Are you getting ready to move? Even though your backyard landscaping needs to stay put, you can move your indoor house plants. If you have interior greenery that has to go, take a look at what you need to know about moving house plants.
Keep the Temperature Constant
Most plants are temperature-sensitive. This means fluctuations over a few degrees either way can cause them to wilt and wither. While a few seconds in the cold or a brief trip outside in excessively warm weather isn’t likely to do major damage, extended time spent in the wrong type of temperature can cause permanent problems for your house plants.
Keep in mind, unlike outdoor plants, the house versions are used to an indoor environment. If the outdoor temperature doesn’t meet your plants’ needs:
- Leave the plants for last. Don’t let the plants sit outdoors for minutes or hours while the movers bring furniture, clothes, and everything else from your home to the truck. Keep these delicate indoor items inside until you absolutely need to move them out.
- Use your car. If the moving truck isn’t climate controlled, move house plants in your car.
- Cover the plants. Prevent excessive damage and cover the plants with towels or another similar type of cloth.
If you do need to move the plants in your car, avoid creating an excessively warm or cool environment. You don’t need to place the plants in front of the heating/cooling vents for the move. Forced warm or cool air can dry leaves and cause damage to sensitive species.
Remember to Prepare Them
To get the best results possible, prepare your plants before your moving day arrives. Not only can the prep steps help your plants, but they can also reduce the risk of accidentally transporting pests and plant-borne diseases with you.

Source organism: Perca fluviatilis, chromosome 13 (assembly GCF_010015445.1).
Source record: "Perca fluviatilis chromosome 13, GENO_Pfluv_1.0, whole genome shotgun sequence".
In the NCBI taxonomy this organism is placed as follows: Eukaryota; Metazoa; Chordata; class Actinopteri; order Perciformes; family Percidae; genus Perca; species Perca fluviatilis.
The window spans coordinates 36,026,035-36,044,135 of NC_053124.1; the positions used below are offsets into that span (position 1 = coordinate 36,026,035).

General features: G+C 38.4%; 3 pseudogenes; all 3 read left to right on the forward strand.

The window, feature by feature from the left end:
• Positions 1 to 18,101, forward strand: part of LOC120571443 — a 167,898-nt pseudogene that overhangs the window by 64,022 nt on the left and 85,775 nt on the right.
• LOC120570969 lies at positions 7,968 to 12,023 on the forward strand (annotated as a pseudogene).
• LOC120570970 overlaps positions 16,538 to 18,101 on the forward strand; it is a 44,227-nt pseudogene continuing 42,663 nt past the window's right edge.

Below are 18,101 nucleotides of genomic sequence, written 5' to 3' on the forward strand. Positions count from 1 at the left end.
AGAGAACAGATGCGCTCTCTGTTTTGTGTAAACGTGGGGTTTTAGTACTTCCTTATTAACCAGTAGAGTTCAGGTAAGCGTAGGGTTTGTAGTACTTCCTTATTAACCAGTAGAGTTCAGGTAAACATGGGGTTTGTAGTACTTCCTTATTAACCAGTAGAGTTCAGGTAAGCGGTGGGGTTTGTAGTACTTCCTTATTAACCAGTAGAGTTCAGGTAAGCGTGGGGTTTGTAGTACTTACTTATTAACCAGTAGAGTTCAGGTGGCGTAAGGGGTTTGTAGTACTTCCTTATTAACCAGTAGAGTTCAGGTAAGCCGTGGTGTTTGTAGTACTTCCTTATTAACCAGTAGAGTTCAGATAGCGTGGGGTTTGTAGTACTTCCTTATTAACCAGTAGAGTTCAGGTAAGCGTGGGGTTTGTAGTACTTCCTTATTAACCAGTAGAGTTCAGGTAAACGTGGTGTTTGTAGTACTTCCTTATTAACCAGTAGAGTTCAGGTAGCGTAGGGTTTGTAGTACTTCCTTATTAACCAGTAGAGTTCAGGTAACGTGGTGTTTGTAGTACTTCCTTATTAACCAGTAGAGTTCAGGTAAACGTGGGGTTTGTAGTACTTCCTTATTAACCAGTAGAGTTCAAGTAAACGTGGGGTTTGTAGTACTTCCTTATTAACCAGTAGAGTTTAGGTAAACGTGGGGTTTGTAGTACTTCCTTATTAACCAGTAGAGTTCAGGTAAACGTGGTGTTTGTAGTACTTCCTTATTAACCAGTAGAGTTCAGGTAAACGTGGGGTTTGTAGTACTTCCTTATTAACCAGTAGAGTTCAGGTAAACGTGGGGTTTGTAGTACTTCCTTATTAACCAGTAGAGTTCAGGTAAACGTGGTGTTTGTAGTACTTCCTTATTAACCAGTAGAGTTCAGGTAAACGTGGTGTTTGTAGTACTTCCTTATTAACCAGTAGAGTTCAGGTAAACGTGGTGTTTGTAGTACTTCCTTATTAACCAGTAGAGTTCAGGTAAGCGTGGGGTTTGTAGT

To prepare your plants:
- Replace the soil. Gently remove the soil and replace it with fresh potting soil. Only use store-bought soil from a bag—and not soil from your yard. Outdoor soil/dirt may contain pests or their eggs.
- Replace the pot. A heavy ceramic or breakable pot isn’t easy to transport safely. Reduce the breakage risk and replace the pots with plastic ones temporarily.
- Water your plants. Continue to water your plants as you normally would. You shouldn’t add excess water or decrease the water intake before the move.
As your move day approaches, you’ll need to pack the plants. Like with moving them, wait to pack these living items until immediately before the move. Read on for more information on how to properly pack your house plants.
Pack Them Properly
Unlike dishware, books, and clothes, you can’t pack plants in boxes, bins, and bags — even if they’re small. To pack your plants:
- Wrap the foliage. Use acid-free craft paper to loosely wrap the leaves/flowering parts of the plant. Form a cone type of structure over the plant to keep it safe from mid-move damage.
- Use shallow boxes. Even though you shouldn’t completely box or bin your plants, you can use shallow, top-free boxes to hold several small plants. Place folded towels or linens in between the plants to cushion them and prevent movement.
- Pack the pots. After you remove ceramic and other non-plastic pots, pack these items separately. Wrap breakable pots in bubble wrap or towels. These can go into cushioned heavy duty plastic bins for transportation in the moving truck.
Before you pack all your plants, make sure you can move them — especially if you’re moving out of state. Some states have laws regulating what types of plant-life you can and can’t bring into the area.
Do you need help with your move? Contact Island Movers for more information.
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